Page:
I’m here today to represent the handicapped at Strawberry Point. I feel the path is unsafe because there is no leash law and no monitoring.

We do not have safety on the path because of the current activities engaged in by a number of dog owners.

Julia Chu commented: On December of 2010 I was on the path walking and a dog attacked me. It was running at full speed and the owner was socializing and the dog took me as a target.

According to the dog owner it knocked me down and my head landed on the path and I was knocked unconscious.

I asked the dog owner, how can you value your dog’s interest over the life of other human beings?

I will carry the pain of my injuries perhaps for the rest of my life.

This is not an issue of dog owners versus non-dog owners or homeowners versus non-homeowners; it is an issue of public safety versus some inconvenience for some dog owners who value the interest of their dogs over the life of human beings.

Your role is to make sure this public path is safe and has safe access to everybody not just to the non-leash dog owners.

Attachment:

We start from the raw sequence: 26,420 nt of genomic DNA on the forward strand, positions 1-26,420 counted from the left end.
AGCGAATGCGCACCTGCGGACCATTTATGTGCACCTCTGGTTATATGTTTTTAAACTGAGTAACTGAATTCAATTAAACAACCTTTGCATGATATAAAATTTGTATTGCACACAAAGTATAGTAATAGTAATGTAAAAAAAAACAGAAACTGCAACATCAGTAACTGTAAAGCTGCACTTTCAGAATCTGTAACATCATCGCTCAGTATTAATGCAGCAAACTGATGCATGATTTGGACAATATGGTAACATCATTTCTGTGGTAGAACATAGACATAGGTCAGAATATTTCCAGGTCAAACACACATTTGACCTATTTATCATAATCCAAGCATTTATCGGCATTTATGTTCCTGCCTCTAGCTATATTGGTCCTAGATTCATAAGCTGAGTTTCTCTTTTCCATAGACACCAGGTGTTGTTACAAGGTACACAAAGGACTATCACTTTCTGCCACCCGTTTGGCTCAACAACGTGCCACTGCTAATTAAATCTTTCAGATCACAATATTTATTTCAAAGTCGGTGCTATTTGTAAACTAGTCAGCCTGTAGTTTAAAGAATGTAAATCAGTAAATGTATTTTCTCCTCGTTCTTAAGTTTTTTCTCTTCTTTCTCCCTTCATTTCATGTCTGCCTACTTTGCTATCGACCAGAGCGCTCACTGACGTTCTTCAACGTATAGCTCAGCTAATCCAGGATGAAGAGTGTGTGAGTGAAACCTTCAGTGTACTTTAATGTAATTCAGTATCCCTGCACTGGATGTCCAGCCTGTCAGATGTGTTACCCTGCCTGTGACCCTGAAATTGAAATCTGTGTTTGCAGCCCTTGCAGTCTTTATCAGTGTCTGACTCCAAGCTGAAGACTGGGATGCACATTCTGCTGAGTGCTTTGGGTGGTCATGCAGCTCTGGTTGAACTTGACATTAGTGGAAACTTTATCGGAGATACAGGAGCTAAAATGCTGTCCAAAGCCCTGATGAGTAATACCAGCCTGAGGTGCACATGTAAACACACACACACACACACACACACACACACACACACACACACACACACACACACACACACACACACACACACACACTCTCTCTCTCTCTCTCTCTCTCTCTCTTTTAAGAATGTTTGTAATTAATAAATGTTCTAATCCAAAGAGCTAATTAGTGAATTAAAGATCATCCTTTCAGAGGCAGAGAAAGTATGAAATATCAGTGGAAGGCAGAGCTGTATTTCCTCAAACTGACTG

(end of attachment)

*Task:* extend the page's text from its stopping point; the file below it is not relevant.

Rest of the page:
Many people fear the criss-crossing of dogs running across the path and elsewhere that they don’t go to this area anymore. This hazard can be controlled if the dogs are on a leash.

Joel Coopersmith commented: I am the president of the Homeowner’s Association.

The Board has been talking about this for a couple of years. In 1991 most of the houses weren’t there and as the community has expanded the number of dog owners has increased dramatically.

The hazard of being hit by a dog at the park has also increased dramatically. Ms. Chu’s incident capped the issue for the Board. We pay for the maintenance of this area.

At our last meeting I made very sure that I asked all the non-residents who came to the shore if they have ever felt that their public access has been denied or have they ever been intimidated so that they would feel like they couldn’t come there? And there was nobody who felt this way.

This area has now become a dog park. It’s an area that older people and people with children should be able to go to without worrying about being mobbed by a bunch of dogs.